I recently had the chance to attend a butchering seminar at one of New York City’s longest-running butcher shops, Fischer Bros & Leslie on the Upper West Side, which has been in operation and family-owned since 1949. I love the chance to learn more about cooking from an expert, and meeting Paul Whitman, one of the current owners, was a real treat.
I got to learn a little about the basics of butchering, the kind of cuts of meat to buy for various occasions and even got to taste some of the most delicious latkes and chopped liver in New York City. Here are a few of Paul’s top tips for buying, prepping and cooking meat like a real expert. And make sure to check out Fischer Bros & Leslie’s garlic braised brisket recipe below
1. The two best tools for cooking meat are a good chef’s knife and a meat thermometer. There are a million tools, gadgets, pots and other items you can buy to prepare meat. But don’t waste your money necessarily – just make sure your knife is sharpened regularly and you have an accurate meat thermometer, which can cost as little as $7.
2. Speaking of chef’s knives, the easiest tool for keeping your knives sharp is a Japanese water stone. Paul showed us all you need to do is get it wet, and then sharpen it carefully until it can easily cut through a piece of paper. Japanese water stones are one of the most reasonably priced ways to keep your knife sharp – only about $13.
3. Dry brine your turkey for the most flavorful meat – or forget the brine all together! Everyone loves to brine their turkey overnight in a water brine, usually with some spices. But Paul says forget the water brine if you want the most flavorful turkey. While the water brine might make for a juicy turkey, it ends up being a bit – no surprise – watery, and the flavor of the brine itself doesn’t really absorb into the meat. The process of “koshering” a turkey (i.e. soaking and salting) is effectively the same thing as dry brining. So if you purchase a fresh kosher turkey there is no need to dry brine it at all which saves you prep time, which means more time to guzzle wine before your relatives invade.
And for a super cool trick, instead of just placing stuffing inside the cavity of the bird, create a pocket between the breast on top and the skin, and place additional stuffing in this pocket. It will make the skin crispier, the breast more flavorful and the stuffing will be out of this world. Just remember, place the stuffing inside the turkey only immediately before popping it in the oven to avoid any potential contamination.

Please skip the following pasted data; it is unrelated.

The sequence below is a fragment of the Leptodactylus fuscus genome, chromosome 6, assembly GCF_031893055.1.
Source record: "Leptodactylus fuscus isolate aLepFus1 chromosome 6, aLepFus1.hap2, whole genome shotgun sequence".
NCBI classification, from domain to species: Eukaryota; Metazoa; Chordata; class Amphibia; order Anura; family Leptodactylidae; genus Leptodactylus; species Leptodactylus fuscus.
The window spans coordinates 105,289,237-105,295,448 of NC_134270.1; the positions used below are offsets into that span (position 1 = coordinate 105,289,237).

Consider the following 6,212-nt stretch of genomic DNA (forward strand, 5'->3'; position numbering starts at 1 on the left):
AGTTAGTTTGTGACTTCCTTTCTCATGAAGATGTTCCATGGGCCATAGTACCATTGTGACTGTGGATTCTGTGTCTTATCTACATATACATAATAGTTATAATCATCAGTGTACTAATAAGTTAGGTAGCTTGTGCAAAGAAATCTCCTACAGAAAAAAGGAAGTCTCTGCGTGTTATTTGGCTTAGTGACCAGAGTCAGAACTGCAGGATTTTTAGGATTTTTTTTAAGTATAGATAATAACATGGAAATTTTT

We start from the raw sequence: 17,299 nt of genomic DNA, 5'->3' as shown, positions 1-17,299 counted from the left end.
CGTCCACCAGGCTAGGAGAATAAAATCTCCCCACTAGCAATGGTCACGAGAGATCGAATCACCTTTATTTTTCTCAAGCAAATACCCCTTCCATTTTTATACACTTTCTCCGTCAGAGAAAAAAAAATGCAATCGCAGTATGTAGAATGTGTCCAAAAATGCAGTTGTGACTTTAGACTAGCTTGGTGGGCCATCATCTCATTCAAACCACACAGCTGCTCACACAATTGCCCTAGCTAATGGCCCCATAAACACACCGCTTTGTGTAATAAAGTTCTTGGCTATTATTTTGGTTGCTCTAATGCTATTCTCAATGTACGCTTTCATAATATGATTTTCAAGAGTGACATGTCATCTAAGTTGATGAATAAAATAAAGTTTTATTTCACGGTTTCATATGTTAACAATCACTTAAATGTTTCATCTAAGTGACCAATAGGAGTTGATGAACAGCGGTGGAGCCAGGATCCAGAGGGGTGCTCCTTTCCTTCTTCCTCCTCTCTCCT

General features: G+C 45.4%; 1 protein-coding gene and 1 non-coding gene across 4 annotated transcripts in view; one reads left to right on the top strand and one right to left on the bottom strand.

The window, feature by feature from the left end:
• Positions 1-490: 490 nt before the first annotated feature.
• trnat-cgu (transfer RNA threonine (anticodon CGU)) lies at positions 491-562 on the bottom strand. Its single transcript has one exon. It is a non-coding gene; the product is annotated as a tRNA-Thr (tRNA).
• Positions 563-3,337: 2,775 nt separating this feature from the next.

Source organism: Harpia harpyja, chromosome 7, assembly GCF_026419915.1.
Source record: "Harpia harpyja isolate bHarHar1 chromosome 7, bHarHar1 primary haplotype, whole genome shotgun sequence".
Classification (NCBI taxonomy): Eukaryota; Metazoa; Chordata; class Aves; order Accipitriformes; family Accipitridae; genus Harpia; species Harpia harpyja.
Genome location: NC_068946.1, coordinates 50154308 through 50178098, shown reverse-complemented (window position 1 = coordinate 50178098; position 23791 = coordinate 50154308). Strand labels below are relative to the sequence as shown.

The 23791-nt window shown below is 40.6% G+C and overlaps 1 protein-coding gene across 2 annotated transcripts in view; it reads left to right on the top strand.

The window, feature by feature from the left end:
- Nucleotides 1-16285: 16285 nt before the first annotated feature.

4. Forget the first cut! It had traditionally been thought that the first cut of brisket is the best. But in years past thinking has changed, and Paul agrees, the second cut of brisket makes for a far more flavorful piece of meat. The first cut is leaner, but the second cut has more marbling of fat, and therefore ends up being more flavorful. (Check out the garlic braised brisket recipe below!)
5. Want tender meat? Try pineapple! Apparently there’s an enzyme naturally occurring in pineapple called bromelain that helps tenderize meat. So if you are looking to make super tender meat with a bit of a sweet tang try some fresh pineapple or pineapple juice in your marinade.
Garlic Braised Brisket
36 garlic cloves, unpeeled (2 cups)
3 Tbsp olive oil
4 to 7 lbs. 1st or 2nd cut brisket
2 Tbsp red wine vinegar
3 cups chicken broth
4 sprigs fresh thyme (or 2 tsp dried thyme)
2 sprigs fresh rosemary (or 1 tsp dried rosemary)
1 tsp grated lemon zest
Salt and Ground Black Pepper to taste
Drop the garlic cloves into a small saucepan of boiling water for 30 seconds. Drain immediately. Peel when cool enough to handle. Set aside on paper towels to dry.
Add olive oil to heavy casserole and brown brisket well, about 10 minutes on each side then set meat aside.
Add the garlic cloves to the same pan and cook until golden on the edges.
Add the vinegar and deglaze the pan, scraping up the browned bits from the bottom. Add the stock, thyme, and rosemary sprigs, and reduce the heat to a simmer.
Salt and pepper the brisket to taste on all sides and return to the pan. Spoon the garlic cloves over the meat.
Cook brisket, covered at 350 degrees for 2.5 to 3 hours, basting occasionally.
Cool the brisket in the pan sauce, cover with foil, and refrigerate until fat congeals. Scrape off solid fat. Remove brisket from pan and slice thinly across the grain.
Prepare the gravy: Warm braising mixture slightly then strain it, reserving the garlic and discarding the thyme and rosemary. Skim and discard as much fat as possible from liquid. Puree about one half of the cooked garlic with 1 cup of the braising liquid in a food processor or a blender. (If you want a smooth gravy, puree all of the cooked garlic cloves.)
Transfer the pureed mixture, the remaining braising liquid, and the rest of the cooked garlic to a skillet. Add the chopped rosemary, minced garlic, and lemon zest. Reduce gravy over high heat, uncovered, to desired consistency.
Taste and adjust the seasoning. Rewarm brisket in gravy until heated through and serve.
Pronounced: KOH-sher, Origin: Hebrew, adhering to kashrut, the traditional Jewish dietary laws.